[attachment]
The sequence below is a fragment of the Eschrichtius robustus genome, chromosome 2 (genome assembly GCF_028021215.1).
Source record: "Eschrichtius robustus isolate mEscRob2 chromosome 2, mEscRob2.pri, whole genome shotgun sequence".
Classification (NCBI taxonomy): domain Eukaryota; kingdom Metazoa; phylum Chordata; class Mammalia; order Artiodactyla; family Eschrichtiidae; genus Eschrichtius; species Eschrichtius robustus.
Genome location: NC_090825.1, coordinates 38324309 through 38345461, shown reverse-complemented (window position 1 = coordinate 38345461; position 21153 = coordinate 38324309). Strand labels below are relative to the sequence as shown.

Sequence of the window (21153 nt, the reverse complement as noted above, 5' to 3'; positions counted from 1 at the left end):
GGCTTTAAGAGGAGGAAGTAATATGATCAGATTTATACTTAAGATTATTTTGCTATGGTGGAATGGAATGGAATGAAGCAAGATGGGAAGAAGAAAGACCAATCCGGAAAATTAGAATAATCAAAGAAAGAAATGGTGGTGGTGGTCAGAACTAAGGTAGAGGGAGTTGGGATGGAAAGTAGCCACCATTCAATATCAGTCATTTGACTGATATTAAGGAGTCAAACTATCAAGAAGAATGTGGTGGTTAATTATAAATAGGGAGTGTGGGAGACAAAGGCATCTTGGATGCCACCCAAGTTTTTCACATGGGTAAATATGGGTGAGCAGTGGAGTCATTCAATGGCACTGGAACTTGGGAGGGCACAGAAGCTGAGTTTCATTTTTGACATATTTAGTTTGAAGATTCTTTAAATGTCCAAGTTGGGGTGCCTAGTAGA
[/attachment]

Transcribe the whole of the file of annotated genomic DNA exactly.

The sequence below is a fragment of the Eschrichtius robustus genome, chromosome 2 (genome assembly GCF_028021215.1).
Source record: "Eschrichtius robustus isolate mEscRob2 chromosome 2, mEscRob2.pri, whole genome shotgun sequence".
Classification (NCBI taxonomy): domain Eukaryota; kingdom Metazoa; phylum Chordata; class Mammalia; order Artiodactyla; family Eschrichtiidae; genus Eschrichtius; species Eschrichtius robustus.
Genome location: NC_090825.1, coordinates 38324309 through 38345461, shown reverse-complemented (window position 1 = coordinate 38345461; position 21153 = coordinate 38324309). Strand labels below are relative to the sequence as shown.

Sequence of the window (21153 nt, the reverse complement as noted above, 5' to 3'; positions counted from 1 at the left end):
GGCTTTAAGAGGAGGAAGTAATATGATCAGATTTATACTTAAGATTATTTTGCTATGGTGGAATGGAATGGAATGAAGCAAGATGGGAAGAAGAAAGACCAATCCGGAAAATTAGAATAATCAAAGAAAGAAATGGTGGTGGTGGTCAGAACTAAGGTAGAGGGAGTTGGGATGGAAAGTAGCCACCATTCAATATCAGTCATTTGACTGATATTAAGGAGTCAAACTATCAAGAAGAATGTGGTGGTTAATTATAAATAGGGAGTGTGGGAGACAAAGGCATCTTGGATGCCACCCAAGTTTTTCACATGGGTAAATATGGGTGAGCAGTGGAGTCATTCAATGGCACTGGAACTTGGGAGGGCACAGAAGCTGAGTTTCATTTTTGACATATTTAGTTTGAAGATTCTTTAAATGTCCAAGTTGGGGTGCCTAGTAGA